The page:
What is the tapered pension annual allowance for High Earners?
You need to work out your threshold income and adjusted income. In broad terms, your threshold income is your total taxable income excluding pension contributions, while your adjusted income is your total taxable income including all pension contributions.
Your total taxable income usually includes:
- taxable earnings (salary, bonuses, commissions) after salary sacrifice
- dividend payments
- property rental income
- savings income
- profits from self-employment
How do I calculate my annual allowance?
On its website, HMRC provides several calculators to help you determine if you have gone over the yearly allowance.
If you are our high earner personal taxes client, we regularly maintain this information on behalf of our clients. Every year the figures are updated to establish the additional benefits and how much you can contribute. We have seen cases where people have exceed their allowance and they were asked to pay tax back to HMRC as a result of getting this wrong.
Can I carry forward my annual allowance?
Your annual allowance from prior years remains in effect if it hasn’t been used.
You can make pension contributions to cover any unused allowance you might have from the previous three tax years using a procedure known as “carry forward.”
To use carry forward, you must meet two requirements. To contribute this tax year, you must first earn at least that much overall (unless your employer is contributing).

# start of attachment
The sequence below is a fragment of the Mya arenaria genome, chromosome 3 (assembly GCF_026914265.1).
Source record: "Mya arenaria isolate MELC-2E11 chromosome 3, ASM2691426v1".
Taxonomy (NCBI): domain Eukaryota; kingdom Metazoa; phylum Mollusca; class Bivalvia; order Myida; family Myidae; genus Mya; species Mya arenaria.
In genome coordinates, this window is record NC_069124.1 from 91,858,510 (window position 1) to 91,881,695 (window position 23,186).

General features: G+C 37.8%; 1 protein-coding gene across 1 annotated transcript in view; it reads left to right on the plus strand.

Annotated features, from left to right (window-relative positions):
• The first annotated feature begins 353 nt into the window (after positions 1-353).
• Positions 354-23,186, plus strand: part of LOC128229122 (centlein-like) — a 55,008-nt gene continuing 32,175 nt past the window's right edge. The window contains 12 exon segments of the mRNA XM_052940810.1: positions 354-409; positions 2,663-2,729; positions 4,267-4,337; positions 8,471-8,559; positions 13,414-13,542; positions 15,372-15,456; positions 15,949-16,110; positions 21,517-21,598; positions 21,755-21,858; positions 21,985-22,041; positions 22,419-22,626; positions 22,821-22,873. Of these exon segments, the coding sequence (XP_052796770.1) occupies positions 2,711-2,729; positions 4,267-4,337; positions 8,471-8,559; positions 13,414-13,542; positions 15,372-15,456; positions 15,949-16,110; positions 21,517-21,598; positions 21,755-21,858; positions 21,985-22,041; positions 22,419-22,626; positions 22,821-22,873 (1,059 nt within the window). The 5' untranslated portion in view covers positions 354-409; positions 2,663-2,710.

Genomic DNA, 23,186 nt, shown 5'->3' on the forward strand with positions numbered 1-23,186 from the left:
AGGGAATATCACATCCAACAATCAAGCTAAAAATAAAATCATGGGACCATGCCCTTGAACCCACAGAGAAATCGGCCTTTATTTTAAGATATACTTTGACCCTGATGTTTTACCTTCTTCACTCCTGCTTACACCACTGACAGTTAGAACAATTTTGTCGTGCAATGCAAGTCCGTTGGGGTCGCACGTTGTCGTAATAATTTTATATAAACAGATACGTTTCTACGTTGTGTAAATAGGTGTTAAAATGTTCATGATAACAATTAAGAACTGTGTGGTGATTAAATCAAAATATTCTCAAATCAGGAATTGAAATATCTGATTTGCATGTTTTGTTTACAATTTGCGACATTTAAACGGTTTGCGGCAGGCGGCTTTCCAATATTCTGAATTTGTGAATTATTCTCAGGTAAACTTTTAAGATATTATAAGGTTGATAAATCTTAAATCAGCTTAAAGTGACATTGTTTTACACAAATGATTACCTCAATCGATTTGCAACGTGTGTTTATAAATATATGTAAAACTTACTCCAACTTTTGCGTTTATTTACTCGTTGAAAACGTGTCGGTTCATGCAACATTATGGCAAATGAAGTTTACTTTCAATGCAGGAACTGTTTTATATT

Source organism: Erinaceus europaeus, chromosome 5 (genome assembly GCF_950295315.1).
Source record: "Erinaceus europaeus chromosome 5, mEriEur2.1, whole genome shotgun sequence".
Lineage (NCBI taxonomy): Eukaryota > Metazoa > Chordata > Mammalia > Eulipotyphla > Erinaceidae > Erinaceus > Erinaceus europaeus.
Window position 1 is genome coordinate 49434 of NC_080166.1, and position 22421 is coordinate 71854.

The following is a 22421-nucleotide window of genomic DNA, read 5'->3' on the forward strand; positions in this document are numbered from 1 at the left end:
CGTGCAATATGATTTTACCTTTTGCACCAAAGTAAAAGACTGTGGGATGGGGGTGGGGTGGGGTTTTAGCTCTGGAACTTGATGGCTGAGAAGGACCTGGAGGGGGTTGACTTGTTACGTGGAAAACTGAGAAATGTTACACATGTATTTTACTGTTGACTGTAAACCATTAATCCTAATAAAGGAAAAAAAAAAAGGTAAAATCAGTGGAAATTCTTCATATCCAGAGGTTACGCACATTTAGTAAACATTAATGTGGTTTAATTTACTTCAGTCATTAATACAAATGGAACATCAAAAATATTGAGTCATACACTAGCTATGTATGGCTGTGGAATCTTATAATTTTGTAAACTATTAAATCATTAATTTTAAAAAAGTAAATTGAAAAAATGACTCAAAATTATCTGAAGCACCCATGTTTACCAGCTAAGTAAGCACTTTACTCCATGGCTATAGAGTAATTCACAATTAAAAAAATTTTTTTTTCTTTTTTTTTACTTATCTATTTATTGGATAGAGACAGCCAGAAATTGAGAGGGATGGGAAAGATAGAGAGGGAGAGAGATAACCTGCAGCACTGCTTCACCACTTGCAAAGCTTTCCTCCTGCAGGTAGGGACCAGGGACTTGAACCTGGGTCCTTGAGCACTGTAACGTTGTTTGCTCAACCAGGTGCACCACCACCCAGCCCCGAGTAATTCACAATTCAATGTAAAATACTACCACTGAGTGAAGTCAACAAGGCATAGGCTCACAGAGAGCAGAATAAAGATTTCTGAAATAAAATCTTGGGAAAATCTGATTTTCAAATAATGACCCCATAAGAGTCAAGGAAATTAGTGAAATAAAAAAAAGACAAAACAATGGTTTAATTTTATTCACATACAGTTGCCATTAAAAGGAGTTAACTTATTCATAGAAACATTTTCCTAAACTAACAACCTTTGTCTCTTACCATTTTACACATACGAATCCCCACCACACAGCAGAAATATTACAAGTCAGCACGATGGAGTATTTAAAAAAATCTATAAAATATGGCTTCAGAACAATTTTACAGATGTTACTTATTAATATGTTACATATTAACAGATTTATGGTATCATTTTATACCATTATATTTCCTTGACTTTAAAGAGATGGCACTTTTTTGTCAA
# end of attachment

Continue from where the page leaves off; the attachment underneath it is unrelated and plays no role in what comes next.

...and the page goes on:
Second, each tax year from which you intend to carry forward must have been spent as a member of a UK-registered pension scheme (this excludes the state pension).
How does the annual allowance work for final salary pensions?
Pension pots function similarly to final salary pensions, sometimes referred to as defined benefit pensions.
They offer a lifetime income guarantee, thus there is no set pot size on to base the amounts on. Calculating how close you are to the annual allowance becomes more difficult as a result.
To figure this out for you, you will typically need to ask your pension plan or a financial advisor.
However, the allowance is generally calculated as follows.
Based on the potential income it could offer throughout a typical retirement, the entire value of your pension is first determined.
This calculation is done at the start of the year, and then again at the end of the year. The difference in these figures is considered to be the amount ‘contributed’ to the pension.
If this figure exceeds the annual allowance, then there will be an annual allowance charge to pay.
When might my annual allowance be lower? High Earners Pension Allowance
If you earn more than £260,000 (see above), your yearly allowance may be decreased. Alternatively, it may be lowered if you begin to use your pension pot(s) in a manner that constitutes a “trigger event.”
A drawdown scheme being put up is typically a trigger event (but not an annuity).
Your annual allowance will now be limited to the £10,000 Money Purchase Annual Allowance (MPAA).
Does the annual allowance change each year?
Although the annual allotment doesn’t typically alter, it has in recent years.
In 2012, it went from £255,000 to £50,000, then back to £40,000 in 2014. Additionally, in 2017, the reduced yearly allowance (MPAA) decreased from £10,000 to £4,000. In 2023, the (MPAA) was increased to £10,000 from £4,000 and the income threshold was increased to £260,000.
Even though it appears doubtful, there may be future cuts.
Find out how much is a good contribution to your pension, and if you’re worried about going over your pension annual allowance, you should seek professional advice.
For those with final salary pensions, such as NHS employees, this can be a particular risk.